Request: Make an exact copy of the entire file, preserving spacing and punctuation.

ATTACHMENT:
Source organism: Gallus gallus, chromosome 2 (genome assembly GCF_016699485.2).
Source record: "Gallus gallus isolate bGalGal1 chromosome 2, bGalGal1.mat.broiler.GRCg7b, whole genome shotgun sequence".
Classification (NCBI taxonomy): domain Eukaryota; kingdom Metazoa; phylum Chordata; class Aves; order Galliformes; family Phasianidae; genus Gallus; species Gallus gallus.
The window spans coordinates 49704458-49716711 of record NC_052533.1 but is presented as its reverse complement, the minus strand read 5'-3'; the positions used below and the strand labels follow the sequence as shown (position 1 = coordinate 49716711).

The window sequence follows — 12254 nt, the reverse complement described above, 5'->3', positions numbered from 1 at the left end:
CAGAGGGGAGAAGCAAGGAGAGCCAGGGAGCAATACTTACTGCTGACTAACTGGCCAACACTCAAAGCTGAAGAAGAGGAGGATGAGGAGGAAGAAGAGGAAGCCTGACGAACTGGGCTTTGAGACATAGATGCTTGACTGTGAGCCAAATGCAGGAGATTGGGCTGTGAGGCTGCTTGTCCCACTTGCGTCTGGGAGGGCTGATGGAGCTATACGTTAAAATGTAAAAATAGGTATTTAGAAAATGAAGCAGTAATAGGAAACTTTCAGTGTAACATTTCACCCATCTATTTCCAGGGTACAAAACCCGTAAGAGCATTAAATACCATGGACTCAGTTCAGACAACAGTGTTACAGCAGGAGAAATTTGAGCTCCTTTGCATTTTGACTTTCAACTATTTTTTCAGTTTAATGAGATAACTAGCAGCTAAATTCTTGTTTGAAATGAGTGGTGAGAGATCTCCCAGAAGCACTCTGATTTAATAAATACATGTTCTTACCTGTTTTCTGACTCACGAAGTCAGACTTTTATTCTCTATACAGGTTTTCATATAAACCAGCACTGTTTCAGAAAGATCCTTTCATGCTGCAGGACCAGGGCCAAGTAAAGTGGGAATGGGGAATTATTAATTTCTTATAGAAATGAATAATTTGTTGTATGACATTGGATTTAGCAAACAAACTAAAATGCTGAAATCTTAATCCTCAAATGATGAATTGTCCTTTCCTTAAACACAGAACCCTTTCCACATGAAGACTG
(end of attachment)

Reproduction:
Source organism: Gallus gallus, chromosome 2 (genome assembly GCF_016699485.2).
Source record: "Gallus gallus isolate bGalGal1 chromosome 2, bGalGal1.mat.broiler.GRCg7b, whole genome shotgun sequence".
Classification (NCBI taxonomy): domain Eukaryota; kingdom Metazoa; phylum Chordata; class Aves; order Galliformes; family Phasianidae; genus Gallus; species Gallus gallus.
The window spans coordinates 49704458-49716711 of record NC_052533.1 but is presented as its reverse complement, the minus strand read 5'-3'; the positions used below and the strand labels follow the sequence as shown (position 1 = coordinate 49716711).

The window sequence follows — 12254 nt, the reverse complement described above, 5'->3', positions numbered from 1 at the left end:
CAGAGGGGAGAAGCAAGGAGAGCCAGGGAGCAATACTTACTGCTGACTAACTGGCCAACACTCAAAGCTGAAGAAGAGGAGGATGAGGAGGAAGAAGAGGAAGCCTGACGAACTGGGCTTTGAGACATAGATGCTTGACTGTGAGCCAAATGCAGGAGATTGGGCTGTGAGGCTGCTTGTCCCACTTGCGTCTGGGAGGGCTGATGGAGCTATACGTTAAAATGTAAAAATAGGTATTTAGAAAATGAAGCAGTAATAGGAAACTTTCAGTGTAACATTTCACCCATCTATTTCCAGGGTACAAAACCCGTAAGAGCATTAAATACCATGGACTCAGTTCAGACAACAGTGTTACAGCAGGAGAAATTTGAGCTCCTTTGCATTTTGACTTTCAACTATTTTTTCAGTTTAATGAGATAACTAGCAGCTAAATTCTTGTTTGAAATGAGTGGTGAGAGATCTCCCAGAAGCACTCTGATTTAATAAATACATGTTCTTACCTGTTTTCTGACTCACGAAGTCAGACTTTTATTCTCTATACAGGTTTTCATATAAACCAGCACTGTTTCAGAAAGATCCTTTCATGCTGCAGGACCAGGGCCAAGTAAAGTGGGAATGGGGAATTATTAATTTCTTATAGAAATGAATAATTTGTTGTATGACATTGGATTTAGCAAACAAACTAAAATGCTGAAATCTTAATCCTCAAATGATGAATTGTCCTTTCCTTAAACACAGAACCCTTTCCACATGAAGACTG